Georgia Power on Thursday morning announced the Georgia Public Service Commission (PSC) had approved completion of the Vogtle 3 & 4 construction project near Waynesboro, Georgia. It will be "the nation's first new nuclear units in 30 years,"the company said, using a description of the project that has remained consistent in recent months.
The new units are co-owned by Georgia Power, Oglethorpe Power, MEAG Power and Dalton Utilities, and are the only new nuclear units currently under construction in the United States. They are currently expected to go online in November 2021 (Unit 3) and November 2022 (Unit 4). They are also expected to generate enough emission-free electricity to power approximately 500,000 homes and businesses.
Simultaneously, Georgia Power released its latest milestone video highlighting a 21-hour concrete pour inside the Unit 4 containment vessel. That video clip is available below this text.
Today's decision followed months of review and evaluation of a unified recommendation presented to the Georgia PSC on August 31 by the Vogtle co-owners. The recommendation was based on the results of a comprehensive schedule, cost-to-complete and cancellation assessment that was prompted by the bankruptcy of former primary Vogtle contractor Westinghouse in March and the subsequent rejection of the fixed-price contract. The decision continues to protect customers with new penalties for delays and cost increases in addition to penalties included in the previous stipulated agreement approved earlier this year by the Georgia PSC. Under this amended structure, shareholders will see a significant impact of approximately $750 million through November 2022 and the company has agreed to further reductions if the project does not meet the revised and approved in-service dates. Additionally, as a result, the amount paid by customers will be reduced by more than $1.7 billion during the construction period.
Contributing to the stability of the project, in September Georgia Power announced a new conditional commitment of approximately $1.67 billion in additional loan guarantees for the project from the U.S. Department of Energy (DOE) illustrating renewed federal support for the project. Most recently, the company received 100 percent of parent guarantee funds available from Toshiba years earlier than expected and will use every dollar to benefit customers. The parent guarantee payments from Toshiba, in addition to the penalties in place for the company, are contributing approximately $2.75 billion which will reduce the total cost of the project.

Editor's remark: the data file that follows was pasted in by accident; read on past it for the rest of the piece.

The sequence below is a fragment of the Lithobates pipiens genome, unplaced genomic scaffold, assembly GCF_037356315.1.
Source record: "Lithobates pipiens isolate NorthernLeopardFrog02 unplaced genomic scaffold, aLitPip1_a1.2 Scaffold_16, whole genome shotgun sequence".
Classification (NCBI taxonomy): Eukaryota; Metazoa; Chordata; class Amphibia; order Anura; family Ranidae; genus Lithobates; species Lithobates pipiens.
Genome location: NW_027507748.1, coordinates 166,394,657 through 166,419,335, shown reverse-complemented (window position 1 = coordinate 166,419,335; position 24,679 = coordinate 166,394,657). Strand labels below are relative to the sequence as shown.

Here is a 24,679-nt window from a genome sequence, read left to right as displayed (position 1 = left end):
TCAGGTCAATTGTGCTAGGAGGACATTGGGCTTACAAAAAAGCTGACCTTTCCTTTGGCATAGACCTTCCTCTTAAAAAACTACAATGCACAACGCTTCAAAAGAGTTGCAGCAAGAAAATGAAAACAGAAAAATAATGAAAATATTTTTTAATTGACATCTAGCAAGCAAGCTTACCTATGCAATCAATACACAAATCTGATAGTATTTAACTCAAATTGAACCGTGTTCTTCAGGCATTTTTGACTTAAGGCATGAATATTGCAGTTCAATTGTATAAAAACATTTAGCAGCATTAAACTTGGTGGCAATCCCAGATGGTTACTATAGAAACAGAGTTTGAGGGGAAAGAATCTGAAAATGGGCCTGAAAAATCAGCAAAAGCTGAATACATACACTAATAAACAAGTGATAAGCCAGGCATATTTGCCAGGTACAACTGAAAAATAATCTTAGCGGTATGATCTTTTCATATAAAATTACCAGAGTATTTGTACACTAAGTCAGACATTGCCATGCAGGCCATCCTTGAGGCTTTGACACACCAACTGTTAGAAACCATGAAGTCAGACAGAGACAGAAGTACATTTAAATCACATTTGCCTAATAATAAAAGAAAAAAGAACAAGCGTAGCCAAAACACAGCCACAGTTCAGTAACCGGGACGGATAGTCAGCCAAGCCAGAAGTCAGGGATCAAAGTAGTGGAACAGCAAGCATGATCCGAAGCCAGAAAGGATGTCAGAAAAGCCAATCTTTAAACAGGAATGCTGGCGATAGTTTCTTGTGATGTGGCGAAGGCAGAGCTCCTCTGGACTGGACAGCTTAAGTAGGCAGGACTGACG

The company also continues to actively support legislation that would allow the Vogtle project to continue to qualify for advanced nuclear production tax credits if the units are placed in service after January 1, 2021. Today, after including anticipated customer benefits from federal production tax credits, interest savings from loan guarantees from the DOE and the fuel savings of nuclear energy, the projected peak rate impact to Georgia Power retail customers is approximately 10 percent, with 5 percent related to the project already in rates – well below original projections of approximately 12 percent, the company said.
Final approval and issuance of the additional loan guarantees by the DOE cannot be assured and are subject to the negotiation of definitive agreements, completion of due diligence by the DOE, receipt of any necessary regulatory approvals, and satisfaction of other conditions.
Construction has continued uninterrupted at the Vogtle site following Westinghouse's bankruptcy in March with all Vogtle co-owners working together to maintain the project's momentum. Southern Nuclear, the nuclear operating subsidiary which operates the existing units in Georgia, is now the project manager at the site with global construction firm Bechtel managing daily construction efforts. Progress is steady and evident, illustrated by multiple recent achievements such as the placement of new shield building panels for both units, placement of the 52-ton CA02 module for Unit 4 and the installation of the first steam generator.
Here is Thursay's video clip:
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